Adapting to a Dynamic Market: Advice From Expert Recruiters
The upside: Unemployment is at a record low, the economy is booming, and the outlook is positive. Smart business leaders are pushing growth.
Which brings us to the downside: Competition for the best talent is intensifying. What was effective five years ago — or even last year — is not working today.
The “2018 Trendicators Report” collects some advice from expert recruiters on how to stay ahead of the game in these trying times. What follows are highlights from that report. Thanks to recruiters Jenifer Holljes, Marta Kingsbury, Jennifer Krause, Sal Loukos, and Duncan Taylor for these insights.
Act as a True Consultant to Hiring Managers
All five experts agree that successful recruiting strategies involve high-touch relationships with both hiring managers and candidates. In order to truly understand each hiring manager’s needs and challenges, you should work closely with each one, such as directly participating in annual workforce planning. As a new search opens, spend time with the hiring manager to keep that understanding fresh.
On the other side of the coin, you need to educate hiring managers on current labor market dynamics and set clear expectations. This may include getting clarity on which requirements are absolutely necessary and where there is wiggle room. It’s also important to ensure hiring managers understand that they need to continue courting candidates throughout the hiring process and beyond — candidates are still vulnerable up to a year after hire.
Market the Opportunity
Talent acquisition is looking less like HR and more like marketing. Successful recruiters sell opportunities in order to attract the best. This is another good reason for getting insider insights from hiring managers: Goals, challenges, culture, and team dynamics are just some of the factors that make one job different from another.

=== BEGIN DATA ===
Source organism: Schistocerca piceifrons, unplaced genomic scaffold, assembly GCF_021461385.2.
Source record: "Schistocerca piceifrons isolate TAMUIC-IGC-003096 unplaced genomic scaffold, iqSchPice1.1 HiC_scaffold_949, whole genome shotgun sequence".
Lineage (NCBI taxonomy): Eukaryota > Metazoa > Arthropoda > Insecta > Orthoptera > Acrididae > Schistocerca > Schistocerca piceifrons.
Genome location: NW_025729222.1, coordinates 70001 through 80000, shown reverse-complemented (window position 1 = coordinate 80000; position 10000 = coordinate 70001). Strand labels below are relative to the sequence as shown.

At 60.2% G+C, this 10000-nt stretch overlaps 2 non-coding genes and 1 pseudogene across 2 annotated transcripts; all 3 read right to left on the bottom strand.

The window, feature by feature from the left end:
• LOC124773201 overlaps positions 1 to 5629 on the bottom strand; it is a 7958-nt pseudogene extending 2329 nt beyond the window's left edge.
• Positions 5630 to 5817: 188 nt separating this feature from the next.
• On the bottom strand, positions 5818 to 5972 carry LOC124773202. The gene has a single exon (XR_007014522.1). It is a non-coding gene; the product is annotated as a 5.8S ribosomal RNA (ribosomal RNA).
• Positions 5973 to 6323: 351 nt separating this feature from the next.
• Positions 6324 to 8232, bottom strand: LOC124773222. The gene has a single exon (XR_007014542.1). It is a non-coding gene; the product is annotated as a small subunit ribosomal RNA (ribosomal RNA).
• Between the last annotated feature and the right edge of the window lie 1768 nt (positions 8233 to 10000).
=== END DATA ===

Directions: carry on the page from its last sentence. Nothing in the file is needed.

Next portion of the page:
Traditional job descriptions don’t cut the marketing mustard. You should craft a message that differentiates your job from all the others out there. The message should focus on things like the opportunity to make an impact, professional development, career growth, and the company’s culture, values, and mission. One caveat: Don’t oversell the role. Each role has features that will be attractive to the right candidate, along with aspects in which some candidates won’t be interested.
For some mid- to senior-executive-level candidates, culture and engagement are more important today than in the recent past. In fact, Jobvite’s “2017 Job Seeker Nation Report” indicates that 48 percent of job seekers would be open to a 10 percent pay cut in exchange for a job that piques their passion.
If executive candidates are open to a change, it’s likely because they are not fulfilled in their current roles — frustrated by red tape, stifled in creativity, unsure of growth opportunities. Here, you can leverage your insider insight from the hiring manager to promote aspects of the role that the candidate’s current employer is not delivering.
Personalize Your Approach to Candidates
A high-touch approach to candidates means regular communication to keep them engaged. This constant contact also keeps you aware of potential pitfalls and opportunities. For example, if a candidate tells you they have received another offer, you can work with the hiring manager to close the deal more quickly.
Technology can be a huge help here. Savvy recruiters use customer relationship management (CRM) tools to stay in regular touch. CRMs also ensure that candidate information is easily available to recruiters when needed.
Personalization promotes engagement, and engagement begins before the hire. You might recognize a candidate’s unique skills, accomplishments, or even community interests. According to the “2017 Trendicators Report,” 81 percent of millennials believe that recognition during the pre-hire process is either “important” or “very important.”
Optimize the Candidate Experience
Today’s candidates are better informed, and they know they have options. Companies that succeed are re-engineering the candidate experience to ensure it engages candidates and moves the process smoothly and quickly.
You know the candidate experience from the employer’s side, but it is essential to see it from the candidate’s side as well. That experience is an extension of your brand, and even something as simple as failing to follow up with a candidate can tarnish that brand.
One thing is certain: Recruiters who are able to flex with and adapt to a constantly changing talent market will excel over others.
Darren Findley is president, recruitment solutions, at Engage2Excel.